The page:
Ski naked...
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Old 01-26-2009, 06:08 PM
 
2,438 posts, read 4,968,818 times
Reputation: 1371
Quote:
Originally Posted by BrandiB View Post
Since we're closer to the sun here than in most places, you'll burn very quickly, so make sure you wear sunscreen at all times. Even in winter.
I don't mean to sound like a stickler, or a know-it-all, here, but perhaps I should clarify something...

We're not really any closer to the sun here. Well, maybe a mile or so closer than sea-level towns right at high-noon, but that's not enough to make even a tiny fraction of a difference when you're talking about an average distance of 92900000 miles (149476000 kilometers) from the Earth to the Sun.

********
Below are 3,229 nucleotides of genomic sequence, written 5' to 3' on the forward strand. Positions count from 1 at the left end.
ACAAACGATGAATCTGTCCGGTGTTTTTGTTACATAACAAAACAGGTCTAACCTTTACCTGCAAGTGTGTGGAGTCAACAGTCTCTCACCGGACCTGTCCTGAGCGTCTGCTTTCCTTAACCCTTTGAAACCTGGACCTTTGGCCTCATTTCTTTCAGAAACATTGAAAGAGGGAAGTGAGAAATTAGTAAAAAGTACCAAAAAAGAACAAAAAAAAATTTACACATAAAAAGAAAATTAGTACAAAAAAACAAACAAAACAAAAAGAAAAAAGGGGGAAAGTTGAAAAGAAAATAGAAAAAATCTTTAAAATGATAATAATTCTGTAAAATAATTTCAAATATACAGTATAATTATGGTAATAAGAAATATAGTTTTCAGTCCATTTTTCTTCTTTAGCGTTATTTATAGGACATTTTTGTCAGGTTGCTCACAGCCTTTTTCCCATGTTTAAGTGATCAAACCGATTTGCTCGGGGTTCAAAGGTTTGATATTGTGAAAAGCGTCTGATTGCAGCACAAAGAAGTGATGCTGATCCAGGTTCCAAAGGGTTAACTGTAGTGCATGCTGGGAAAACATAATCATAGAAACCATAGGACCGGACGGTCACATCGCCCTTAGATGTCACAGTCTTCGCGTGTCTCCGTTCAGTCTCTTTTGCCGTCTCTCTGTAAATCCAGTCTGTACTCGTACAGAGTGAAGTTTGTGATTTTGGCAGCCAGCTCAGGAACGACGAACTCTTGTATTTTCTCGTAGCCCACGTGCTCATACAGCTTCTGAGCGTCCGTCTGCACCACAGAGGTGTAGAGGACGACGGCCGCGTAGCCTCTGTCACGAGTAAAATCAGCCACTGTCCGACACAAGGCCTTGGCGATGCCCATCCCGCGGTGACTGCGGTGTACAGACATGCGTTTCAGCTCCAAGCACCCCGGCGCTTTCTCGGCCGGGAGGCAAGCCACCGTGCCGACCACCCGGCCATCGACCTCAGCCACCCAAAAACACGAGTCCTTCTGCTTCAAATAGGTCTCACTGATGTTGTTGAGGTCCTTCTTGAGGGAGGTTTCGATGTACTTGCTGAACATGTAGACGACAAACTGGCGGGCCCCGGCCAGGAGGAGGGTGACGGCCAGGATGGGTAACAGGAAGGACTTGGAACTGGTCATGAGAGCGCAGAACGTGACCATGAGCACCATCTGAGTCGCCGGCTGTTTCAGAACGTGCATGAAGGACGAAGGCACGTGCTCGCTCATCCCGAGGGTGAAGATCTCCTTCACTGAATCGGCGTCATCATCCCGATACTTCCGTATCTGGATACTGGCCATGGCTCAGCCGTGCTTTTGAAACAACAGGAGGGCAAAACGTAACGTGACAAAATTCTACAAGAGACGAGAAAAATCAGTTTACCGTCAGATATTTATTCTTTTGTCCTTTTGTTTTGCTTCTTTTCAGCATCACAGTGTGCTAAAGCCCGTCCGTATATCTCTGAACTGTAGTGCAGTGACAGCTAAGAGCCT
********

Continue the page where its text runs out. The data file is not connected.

It's true that you will burn quicker here though, and you should definitely wear sunscreen. It's because of the thinner air here. There's less atmosphere around us and above us to filter out the sun's rays, so the sun is a lot more powerful to us at higher altitudes, especially on clear days.